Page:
|Publication number||US4192651 A|
|Application number||US 05/935,351|
|Publication date||Mar 11, 1980|
|Filing date||Aug 21, 1978|
|Priority date||Nov 21, 1977|
|Publication number||05935351, 935351, US 4192651 A, US 4192651A, US-A-4192651, US4192651 A, US4192651A|
|Inventors||Leonard J. Keller|
|Original Assignee||The Keller Corporation|
|Export Citation||BiBTeX, EndNote, RefMan|
|Patent Citations (4), Referenced by (19), Classifications (10)|
|External Links: USPTO, USPTO Assignment, Espacenet|
This application is a continuation-in-part of U.S. patent application Ser. No. 853,031, filed Nov. 22, 1977 and now U.S. Pat. No. 4,146,366.
This invention embodies technology in document disclosure No. 059985, dated Apr. 27, 1977 by the same inventor and entitled "Method for Producing Dry, Low-Density, High-Porosity, High-Permeability Pulverulent Carbonaceous-Hydrocarbonaceous Fuels from Either Slurries or Stabilized Suspensoids (Shear Thinning Fluids) of Coal, Lignite, or Other Carbonaceous Fuels in Alcohol or Alcohols with Various Limited Amounts of Water Present or at Essentially Zero Moisture Content."
1. Field of the Invention
This invention relates to a process of separating coal particles from alcohol by single stage flashing.
2. Description of the Prior Art
U.S. Pat. No. 4,030,893 refers to my co-pending U.S. patent application Ser. No. 615,697 which discloses and claims a stabilized pseudo-thixotropic suspensoid of coal and alcohol which is employed to solve the problem of transporting coal through a pipeline. The coal and alcohol suspensoid also is described in the newsletter, Energy Studies, published by the Center for Energy Studies at the University of Texas at Austin, Volume 3, No. 2, November-December 1977.
From an economical standpoint it is desirable to separate the transported coal from the alcohol carrier and use only the coal as a fuel. From a practical standpoint, the separation process must be an economical one which allows separation of large quantities of materials.
U.S. Pat. No. 4,030,893 discloses a separation process called "flashing" which is well known in the prior art. Basically the flashing process consists of dropping the pressure of a heated liquid to a sufficiently low pressure so that a portion of the liquid spontaneously vaporizes, therefore effecting a drop in temperature which stabilizes the remaining liquid at its saturation pressure condition imposed by the process. Only a relatively small percentage of the liquid phase material may be converted to vapor in conventional flashing. Therefore, in order to convert most, or perhaps all, of a mass of liquid to vapor, several sequential cycles of liquid pressurizing, heating, then pressure reduction, followed by removal of the vaporized portion must be performed.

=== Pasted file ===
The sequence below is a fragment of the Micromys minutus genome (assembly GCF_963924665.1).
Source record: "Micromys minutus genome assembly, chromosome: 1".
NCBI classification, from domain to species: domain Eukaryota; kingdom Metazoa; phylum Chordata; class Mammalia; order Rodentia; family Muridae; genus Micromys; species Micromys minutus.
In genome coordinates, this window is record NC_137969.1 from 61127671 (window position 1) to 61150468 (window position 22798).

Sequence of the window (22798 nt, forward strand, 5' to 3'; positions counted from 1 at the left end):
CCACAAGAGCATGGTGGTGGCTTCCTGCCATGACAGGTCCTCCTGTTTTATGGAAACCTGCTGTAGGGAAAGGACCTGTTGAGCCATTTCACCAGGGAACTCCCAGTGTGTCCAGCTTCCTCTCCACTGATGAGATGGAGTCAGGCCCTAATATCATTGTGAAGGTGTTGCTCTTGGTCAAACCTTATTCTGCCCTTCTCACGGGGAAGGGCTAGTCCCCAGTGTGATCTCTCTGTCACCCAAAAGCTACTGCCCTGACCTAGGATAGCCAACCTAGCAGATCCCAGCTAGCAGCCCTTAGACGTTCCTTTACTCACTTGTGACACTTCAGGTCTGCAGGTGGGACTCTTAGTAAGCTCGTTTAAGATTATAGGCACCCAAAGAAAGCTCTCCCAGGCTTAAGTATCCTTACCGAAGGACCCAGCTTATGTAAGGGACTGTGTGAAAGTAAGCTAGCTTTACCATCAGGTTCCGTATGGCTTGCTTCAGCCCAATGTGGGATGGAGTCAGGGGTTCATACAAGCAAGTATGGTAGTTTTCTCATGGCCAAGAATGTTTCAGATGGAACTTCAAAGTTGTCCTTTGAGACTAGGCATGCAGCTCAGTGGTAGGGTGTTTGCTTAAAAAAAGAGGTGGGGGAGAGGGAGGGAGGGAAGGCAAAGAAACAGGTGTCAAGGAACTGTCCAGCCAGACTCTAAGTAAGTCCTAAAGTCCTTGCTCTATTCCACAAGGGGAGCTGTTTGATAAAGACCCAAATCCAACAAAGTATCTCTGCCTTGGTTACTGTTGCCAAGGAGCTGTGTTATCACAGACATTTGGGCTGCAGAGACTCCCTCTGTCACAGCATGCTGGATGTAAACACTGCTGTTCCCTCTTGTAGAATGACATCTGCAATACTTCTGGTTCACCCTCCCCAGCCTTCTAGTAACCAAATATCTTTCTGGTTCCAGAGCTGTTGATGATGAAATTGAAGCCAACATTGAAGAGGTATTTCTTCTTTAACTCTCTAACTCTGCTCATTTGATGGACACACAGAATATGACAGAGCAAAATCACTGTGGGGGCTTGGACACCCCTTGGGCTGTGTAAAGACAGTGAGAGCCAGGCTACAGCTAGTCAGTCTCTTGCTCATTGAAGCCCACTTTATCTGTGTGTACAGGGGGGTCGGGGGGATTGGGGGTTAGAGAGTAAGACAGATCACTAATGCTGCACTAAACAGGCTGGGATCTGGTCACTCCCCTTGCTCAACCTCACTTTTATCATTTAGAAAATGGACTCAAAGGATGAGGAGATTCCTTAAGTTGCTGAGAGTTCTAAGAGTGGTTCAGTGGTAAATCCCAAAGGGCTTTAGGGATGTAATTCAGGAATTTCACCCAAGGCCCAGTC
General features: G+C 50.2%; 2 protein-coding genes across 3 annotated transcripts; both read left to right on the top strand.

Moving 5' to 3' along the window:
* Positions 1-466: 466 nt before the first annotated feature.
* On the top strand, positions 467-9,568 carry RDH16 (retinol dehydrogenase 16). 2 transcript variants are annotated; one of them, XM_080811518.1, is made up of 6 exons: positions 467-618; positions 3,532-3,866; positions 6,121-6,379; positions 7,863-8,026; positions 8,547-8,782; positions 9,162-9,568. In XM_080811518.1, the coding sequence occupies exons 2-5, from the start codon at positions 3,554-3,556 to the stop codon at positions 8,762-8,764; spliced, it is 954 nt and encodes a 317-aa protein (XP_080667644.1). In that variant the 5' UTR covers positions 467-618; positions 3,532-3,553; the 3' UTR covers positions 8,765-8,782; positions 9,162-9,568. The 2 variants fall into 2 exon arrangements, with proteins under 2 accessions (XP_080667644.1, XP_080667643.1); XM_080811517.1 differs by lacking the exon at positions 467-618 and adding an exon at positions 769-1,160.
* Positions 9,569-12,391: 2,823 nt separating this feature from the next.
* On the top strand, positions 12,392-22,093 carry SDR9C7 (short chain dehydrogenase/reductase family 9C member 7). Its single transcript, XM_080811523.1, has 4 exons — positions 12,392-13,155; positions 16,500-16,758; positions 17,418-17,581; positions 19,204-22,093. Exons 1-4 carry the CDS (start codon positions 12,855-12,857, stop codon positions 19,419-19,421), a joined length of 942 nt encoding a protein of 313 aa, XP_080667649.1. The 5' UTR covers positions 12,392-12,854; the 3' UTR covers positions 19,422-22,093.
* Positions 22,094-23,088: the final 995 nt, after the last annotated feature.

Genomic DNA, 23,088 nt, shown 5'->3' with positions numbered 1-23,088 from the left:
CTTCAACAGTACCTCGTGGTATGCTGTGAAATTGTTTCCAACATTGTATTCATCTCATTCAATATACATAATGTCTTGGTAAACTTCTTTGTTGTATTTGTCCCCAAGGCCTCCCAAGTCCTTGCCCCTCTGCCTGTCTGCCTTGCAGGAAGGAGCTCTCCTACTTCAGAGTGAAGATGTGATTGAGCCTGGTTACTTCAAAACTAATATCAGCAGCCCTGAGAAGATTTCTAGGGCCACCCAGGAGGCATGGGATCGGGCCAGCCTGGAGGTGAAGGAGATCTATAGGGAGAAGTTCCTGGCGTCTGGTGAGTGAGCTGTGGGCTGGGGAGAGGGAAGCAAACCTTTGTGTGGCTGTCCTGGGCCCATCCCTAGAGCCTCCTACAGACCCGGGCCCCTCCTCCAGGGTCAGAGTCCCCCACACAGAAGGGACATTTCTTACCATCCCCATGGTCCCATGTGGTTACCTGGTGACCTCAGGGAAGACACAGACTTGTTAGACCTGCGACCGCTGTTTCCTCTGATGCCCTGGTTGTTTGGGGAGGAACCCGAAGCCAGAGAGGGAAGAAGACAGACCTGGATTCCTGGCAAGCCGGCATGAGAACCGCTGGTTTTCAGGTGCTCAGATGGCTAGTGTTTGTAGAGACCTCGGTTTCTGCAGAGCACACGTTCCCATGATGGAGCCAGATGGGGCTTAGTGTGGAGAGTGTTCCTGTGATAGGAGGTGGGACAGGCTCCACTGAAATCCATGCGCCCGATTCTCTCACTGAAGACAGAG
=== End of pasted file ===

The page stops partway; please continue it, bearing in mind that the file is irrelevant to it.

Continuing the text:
Such a process requiring a number of sequential cycles is not economical for separating the coal from the alcohol carrier particularly when large quantities of material are involved which would be the case in the pipeline transporation of the material.
It is an object of the present invention to economically separate coal or other carbonaceous fuel from alcohol by a single stage flashing process.
It is a further object of the present invention to produce a dry, highly-reactive, pulverulent particulate fuel of low density, high porosity, and high permeability from the single stage flashing process.
These and other objects will become apparent from the following descriptive matter taken in conjunction with the appended drawing.
The FIGURE shown is a flow diagram of the present invention.
The coal that is employed in this invention may be any of the commercially available coals, ranging from the relatively pure and high carbon content anthracite coal through the bituminous coals to and including the less desirable soft coals, lignite and the like.
For transportation through a pipeline, the coal is crushed, pulverized, and worked in the presence of alcohol to form the suspensoid of coal in alcohol as described in U.S. patent application Ser. No. 615,697 mentioned above, and in the newsletter, Energy Studies, also mentioned above. The suspensoid may be described as a mechanically stabilized psuedo-thixotropic suspensoid of particulate carbon-hydrocarbon particles derived from coal or other carbonaceous materials suspended in alcohol as a base fluid or carrier and suspended in a ratio of solids to liquids that essentially precludes the possibility of settling. Pipeline transportation of coal-alcohol as a suspensoid is economical since it takes less energy per unit of fuel to pump the suspensoid and in addition two-thirds of the material by weight is carbon.
The alcohol employed for forming the suspensoid preferably is a methyl fuel which is a mixture of crude alcohols predominantly methanol and which may include smaller amounts of ethanol, n-propanol or iso-butanol. These alcohols all include one to four carbon atoms. If the coal is to be used for chemical processes, gassification, or as a dried combustion fuel which is either burned by itself or mixed with other hydro-carbon fuels, the coal particles in alcohol will be of a size range predominantly from 10 to 100 microns.